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This Week

Poor start for deprived pupils

- Scottish children living in poverty are twice as likely to start school with developmental difficulties as other children, according to a report by children's charity Save the Children. It showed that the developmental levels of Scottish children from deprived backgrounds were far behind those of their wealthier peers at age five, hampering their chance of success in school. Poorer children were twice as likely to face emotional difficulties and have problems communicating.

Base to study youth crime

- A new research institute for the study of youth crime and social exclusion has been launched at the University of the West of Scotland's School of Education. It will focus on two areas: the Institute for Youth and Community Research will look at gang culture, policing youth violence and the imprisonment of young offenders; the Centre for Participation, Inclusion and Collaboration will examine "key areas of participative and inclusive education".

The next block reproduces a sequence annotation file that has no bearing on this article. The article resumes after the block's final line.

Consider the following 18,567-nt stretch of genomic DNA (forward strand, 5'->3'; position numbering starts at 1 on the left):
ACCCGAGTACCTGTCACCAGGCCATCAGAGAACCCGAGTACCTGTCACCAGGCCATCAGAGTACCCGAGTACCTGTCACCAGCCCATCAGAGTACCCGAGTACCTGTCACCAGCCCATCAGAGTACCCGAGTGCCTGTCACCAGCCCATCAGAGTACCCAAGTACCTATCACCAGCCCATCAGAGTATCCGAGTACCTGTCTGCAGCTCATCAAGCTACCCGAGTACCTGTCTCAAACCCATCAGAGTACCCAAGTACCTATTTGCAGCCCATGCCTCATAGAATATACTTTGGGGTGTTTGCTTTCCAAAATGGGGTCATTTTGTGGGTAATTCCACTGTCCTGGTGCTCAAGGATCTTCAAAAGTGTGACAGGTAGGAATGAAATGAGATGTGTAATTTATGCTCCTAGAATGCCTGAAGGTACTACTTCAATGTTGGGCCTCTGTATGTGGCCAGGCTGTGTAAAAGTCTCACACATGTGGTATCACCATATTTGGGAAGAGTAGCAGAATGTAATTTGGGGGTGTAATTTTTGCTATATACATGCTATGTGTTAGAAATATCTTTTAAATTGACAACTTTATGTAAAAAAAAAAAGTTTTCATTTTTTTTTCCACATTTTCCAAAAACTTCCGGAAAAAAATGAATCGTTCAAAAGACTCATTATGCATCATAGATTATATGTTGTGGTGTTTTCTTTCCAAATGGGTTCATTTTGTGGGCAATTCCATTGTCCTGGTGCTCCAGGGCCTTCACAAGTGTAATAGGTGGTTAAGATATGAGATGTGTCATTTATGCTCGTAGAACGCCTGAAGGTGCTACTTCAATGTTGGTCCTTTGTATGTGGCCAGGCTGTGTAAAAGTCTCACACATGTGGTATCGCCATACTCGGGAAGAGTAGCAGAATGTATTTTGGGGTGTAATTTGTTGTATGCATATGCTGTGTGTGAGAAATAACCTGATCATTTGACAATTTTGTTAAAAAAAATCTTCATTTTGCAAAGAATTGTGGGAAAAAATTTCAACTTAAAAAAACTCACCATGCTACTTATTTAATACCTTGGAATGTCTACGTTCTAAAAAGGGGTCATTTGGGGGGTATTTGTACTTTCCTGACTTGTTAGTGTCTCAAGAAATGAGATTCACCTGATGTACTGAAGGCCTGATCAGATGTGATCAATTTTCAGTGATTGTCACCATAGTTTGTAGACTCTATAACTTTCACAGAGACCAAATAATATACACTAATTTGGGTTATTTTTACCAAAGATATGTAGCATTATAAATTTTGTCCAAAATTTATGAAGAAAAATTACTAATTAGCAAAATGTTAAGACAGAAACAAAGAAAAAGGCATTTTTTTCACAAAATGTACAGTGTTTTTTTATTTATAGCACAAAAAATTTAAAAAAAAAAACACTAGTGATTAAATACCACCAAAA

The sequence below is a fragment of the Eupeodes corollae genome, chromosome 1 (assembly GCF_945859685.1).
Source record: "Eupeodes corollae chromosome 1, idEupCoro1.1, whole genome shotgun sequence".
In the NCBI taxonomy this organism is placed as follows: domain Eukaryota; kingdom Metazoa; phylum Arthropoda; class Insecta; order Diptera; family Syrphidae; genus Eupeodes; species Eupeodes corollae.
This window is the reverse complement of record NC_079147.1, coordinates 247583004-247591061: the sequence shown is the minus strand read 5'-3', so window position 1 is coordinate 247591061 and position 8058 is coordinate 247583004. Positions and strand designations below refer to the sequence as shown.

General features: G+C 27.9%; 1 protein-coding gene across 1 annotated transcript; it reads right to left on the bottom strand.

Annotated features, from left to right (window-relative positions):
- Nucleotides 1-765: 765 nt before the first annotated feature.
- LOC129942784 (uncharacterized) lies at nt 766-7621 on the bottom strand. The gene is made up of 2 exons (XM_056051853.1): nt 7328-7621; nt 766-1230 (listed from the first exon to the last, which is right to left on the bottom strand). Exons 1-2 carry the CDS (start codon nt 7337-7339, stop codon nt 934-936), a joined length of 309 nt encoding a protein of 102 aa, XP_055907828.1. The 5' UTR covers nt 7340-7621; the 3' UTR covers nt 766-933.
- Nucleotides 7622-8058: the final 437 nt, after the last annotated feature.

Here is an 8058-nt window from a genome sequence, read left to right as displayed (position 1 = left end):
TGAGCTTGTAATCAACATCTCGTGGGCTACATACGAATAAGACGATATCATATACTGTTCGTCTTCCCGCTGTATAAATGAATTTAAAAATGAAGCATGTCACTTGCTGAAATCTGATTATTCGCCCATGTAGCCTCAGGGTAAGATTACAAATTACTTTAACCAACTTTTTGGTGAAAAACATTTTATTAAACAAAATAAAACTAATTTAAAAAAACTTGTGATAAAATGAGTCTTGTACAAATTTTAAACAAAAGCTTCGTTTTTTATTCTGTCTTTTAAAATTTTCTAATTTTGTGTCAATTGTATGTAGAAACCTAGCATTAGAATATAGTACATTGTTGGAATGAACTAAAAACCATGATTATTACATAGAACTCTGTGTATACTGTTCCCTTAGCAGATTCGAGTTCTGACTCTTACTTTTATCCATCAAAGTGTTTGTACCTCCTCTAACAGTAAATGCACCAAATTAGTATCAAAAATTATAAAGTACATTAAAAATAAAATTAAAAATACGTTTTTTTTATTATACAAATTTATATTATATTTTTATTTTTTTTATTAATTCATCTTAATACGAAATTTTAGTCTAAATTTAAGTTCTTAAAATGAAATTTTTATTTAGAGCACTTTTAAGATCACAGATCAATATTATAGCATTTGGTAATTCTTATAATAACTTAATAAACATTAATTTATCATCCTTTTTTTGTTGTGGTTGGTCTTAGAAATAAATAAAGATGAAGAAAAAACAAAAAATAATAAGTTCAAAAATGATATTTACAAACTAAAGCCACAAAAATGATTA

Teachers for pre-fives

- The EIS union has called on the Scottish government to introduce national, legally enforceable standards on access to a qualified, GTCS-registered teacher for pre-school children. It follows publication of the Making the difference - the impact of staff qualifications on children's learning in early years report by Education Scotland. EIS general secretary Larry Flanagan said the role of the teacher in the pre-five partnership had to be protected.

Online support for college staff

- A shared online service for college staff was launched this week, allowing them to exchange learning and teaching resources and find materials specific to the Scottish curriculum. Re:Source will be managed and supported by Scotland's Colleges, the Scottish Qualifications Authority, the JISC Regional Support Centre Scotland and Education Scotland, and has been developed and hosted by Jorum.

Thumbs up for hospital service

- Glasgow City Council's hospital education services have been lauded by inspectors for their motivated learners, high-quality relationships among children and young people and staff, good teaching and improved communication and links with schools. Inspectors were satisfied with the overall quality of provision, which had been criticised in an earlier 2007 inspection, and were confident that most of the school's self-evaluation was leading to improvements.

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